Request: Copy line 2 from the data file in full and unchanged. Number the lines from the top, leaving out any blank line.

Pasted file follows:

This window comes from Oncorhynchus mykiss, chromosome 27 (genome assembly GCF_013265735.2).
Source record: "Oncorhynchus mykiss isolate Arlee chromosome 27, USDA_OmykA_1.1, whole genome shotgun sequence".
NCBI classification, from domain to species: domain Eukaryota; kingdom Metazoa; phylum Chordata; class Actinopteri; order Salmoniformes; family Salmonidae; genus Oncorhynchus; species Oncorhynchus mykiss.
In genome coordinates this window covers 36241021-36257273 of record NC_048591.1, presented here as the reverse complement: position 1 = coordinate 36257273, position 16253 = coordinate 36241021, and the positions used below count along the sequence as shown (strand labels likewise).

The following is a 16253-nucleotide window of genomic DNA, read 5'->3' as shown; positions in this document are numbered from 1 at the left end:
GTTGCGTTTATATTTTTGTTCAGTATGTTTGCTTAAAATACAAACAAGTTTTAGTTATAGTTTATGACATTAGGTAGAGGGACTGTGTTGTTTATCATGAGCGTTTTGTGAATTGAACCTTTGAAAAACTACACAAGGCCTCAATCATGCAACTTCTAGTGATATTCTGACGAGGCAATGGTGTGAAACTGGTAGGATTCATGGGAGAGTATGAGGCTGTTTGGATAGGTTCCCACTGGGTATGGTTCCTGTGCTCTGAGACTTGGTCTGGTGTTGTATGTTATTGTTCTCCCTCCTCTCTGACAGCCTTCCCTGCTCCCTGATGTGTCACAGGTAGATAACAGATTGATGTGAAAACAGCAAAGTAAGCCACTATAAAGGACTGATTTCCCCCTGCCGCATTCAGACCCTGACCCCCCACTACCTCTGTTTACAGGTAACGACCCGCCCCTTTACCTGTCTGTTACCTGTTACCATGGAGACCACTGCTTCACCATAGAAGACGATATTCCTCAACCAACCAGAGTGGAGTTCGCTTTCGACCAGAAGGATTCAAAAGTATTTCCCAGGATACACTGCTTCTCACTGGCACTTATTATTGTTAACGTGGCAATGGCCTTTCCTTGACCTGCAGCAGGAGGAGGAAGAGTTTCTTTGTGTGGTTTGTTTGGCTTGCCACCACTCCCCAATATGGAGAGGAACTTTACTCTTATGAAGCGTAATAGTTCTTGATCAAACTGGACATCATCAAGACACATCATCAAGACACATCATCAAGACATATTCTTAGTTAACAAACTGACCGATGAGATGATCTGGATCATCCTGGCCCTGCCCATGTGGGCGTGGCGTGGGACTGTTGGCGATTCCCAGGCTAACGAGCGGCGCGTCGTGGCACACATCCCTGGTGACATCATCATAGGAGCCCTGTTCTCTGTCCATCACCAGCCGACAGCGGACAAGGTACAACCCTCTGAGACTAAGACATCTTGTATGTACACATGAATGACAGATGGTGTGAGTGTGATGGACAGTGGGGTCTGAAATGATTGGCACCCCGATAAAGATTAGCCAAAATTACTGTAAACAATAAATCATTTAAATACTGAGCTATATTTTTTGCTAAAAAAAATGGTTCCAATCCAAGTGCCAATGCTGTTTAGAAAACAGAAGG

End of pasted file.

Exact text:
Source record: "Oncorhynchus mykiss isolate Arlee chromosome 27, USDA_OmykA_1.1, whole genome shotgun sequence".